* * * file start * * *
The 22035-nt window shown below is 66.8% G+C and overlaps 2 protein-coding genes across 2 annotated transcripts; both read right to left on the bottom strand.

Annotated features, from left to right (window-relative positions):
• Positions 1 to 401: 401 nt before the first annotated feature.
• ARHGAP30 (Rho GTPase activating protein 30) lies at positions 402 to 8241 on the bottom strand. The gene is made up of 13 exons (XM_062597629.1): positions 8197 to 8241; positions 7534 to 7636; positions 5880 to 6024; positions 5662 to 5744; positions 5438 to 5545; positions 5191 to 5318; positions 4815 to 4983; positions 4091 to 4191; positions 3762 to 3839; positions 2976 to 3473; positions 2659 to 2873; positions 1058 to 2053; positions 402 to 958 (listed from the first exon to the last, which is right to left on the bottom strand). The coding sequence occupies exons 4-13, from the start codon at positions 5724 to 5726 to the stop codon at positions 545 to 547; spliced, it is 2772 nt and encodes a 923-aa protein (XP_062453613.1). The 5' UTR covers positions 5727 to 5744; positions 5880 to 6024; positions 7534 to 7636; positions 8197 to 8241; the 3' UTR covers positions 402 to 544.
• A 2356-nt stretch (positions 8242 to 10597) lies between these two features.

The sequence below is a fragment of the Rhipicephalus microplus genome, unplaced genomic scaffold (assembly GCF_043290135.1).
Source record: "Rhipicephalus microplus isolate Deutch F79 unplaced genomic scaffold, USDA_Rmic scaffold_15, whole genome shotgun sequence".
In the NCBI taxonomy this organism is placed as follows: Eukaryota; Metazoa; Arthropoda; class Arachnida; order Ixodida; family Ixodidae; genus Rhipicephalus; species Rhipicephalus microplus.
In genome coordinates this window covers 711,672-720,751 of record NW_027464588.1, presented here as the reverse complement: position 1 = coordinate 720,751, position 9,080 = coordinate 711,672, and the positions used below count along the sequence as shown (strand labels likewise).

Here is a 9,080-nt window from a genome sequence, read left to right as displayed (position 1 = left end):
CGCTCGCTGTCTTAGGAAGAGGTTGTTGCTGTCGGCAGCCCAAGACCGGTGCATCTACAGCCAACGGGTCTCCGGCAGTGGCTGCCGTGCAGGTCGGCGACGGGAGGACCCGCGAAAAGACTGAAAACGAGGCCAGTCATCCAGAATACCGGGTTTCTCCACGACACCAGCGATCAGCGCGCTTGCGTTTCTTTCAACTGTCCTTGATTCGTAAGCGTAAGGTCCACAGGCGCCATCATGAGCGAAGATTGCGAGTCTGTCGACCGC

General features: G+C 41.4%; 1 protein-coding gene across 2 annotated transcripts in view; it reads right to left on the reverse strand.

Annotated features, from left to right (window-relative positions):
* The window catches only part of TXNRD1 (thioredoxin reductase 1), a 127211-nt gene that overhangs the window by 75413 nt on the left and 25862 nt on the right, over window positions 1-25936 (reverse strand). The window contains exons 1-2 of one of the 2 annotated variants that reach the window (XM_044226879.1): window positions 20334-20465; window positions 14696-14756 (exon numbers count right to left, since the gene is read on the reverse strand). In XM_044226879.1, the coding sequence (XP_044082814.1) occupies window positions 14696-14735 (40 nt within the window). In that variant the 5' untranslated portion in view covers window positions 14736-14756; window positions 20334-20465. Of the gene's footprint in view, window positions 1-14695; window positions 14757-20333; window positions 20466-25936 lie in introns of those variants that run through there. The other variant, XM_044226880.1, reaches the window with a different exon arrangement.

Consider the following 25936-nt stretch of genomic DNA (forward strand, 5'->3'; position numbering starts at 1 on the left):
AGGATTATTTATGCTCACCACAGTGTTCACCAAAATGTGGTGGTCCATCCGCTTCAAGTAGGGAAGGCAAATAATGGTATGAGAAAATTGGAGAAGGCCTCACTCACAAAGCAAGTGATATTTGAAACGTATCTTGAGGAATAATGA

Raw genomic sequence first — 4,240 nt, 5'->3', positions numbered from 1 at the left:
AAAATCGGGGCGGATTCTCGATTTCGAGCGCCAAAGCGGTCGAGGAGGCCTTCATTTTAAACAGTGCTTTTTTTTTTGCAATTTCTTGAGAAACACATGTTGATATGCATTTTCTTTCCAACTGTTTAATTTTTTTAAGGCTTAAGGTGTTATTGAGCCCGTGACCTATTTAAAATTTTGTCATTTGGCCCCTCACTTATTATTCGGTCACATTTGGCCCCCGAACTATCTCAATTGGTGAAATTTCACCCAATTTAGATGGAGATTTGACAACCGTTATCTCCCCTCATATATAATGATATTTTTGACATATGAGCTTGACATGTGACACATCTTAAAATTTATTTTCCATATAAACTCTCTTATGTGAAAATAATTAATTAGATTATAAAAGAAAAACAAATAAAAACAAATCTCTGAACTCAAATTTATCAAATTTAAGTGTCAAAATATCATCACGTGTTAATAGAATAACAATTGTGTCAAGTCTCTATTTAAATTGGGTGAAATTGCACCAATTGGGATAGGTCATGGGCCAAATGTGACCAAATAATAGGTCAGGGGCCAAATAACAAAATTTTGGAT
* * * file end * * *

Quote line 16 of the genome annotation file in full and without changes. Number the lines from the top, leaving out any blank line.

AGGATTATTTATGCTCACCACAGTGTTCACCAAAATGTGGTGGTCCATCCGCTTCAAGTAGGGAAGGCAAATAATGGTATGAGAAAATTGGAGAAGGCCTCACTCACAAAGCAAGTGATATTTGAAACGTATCTTGAGGAATAATGA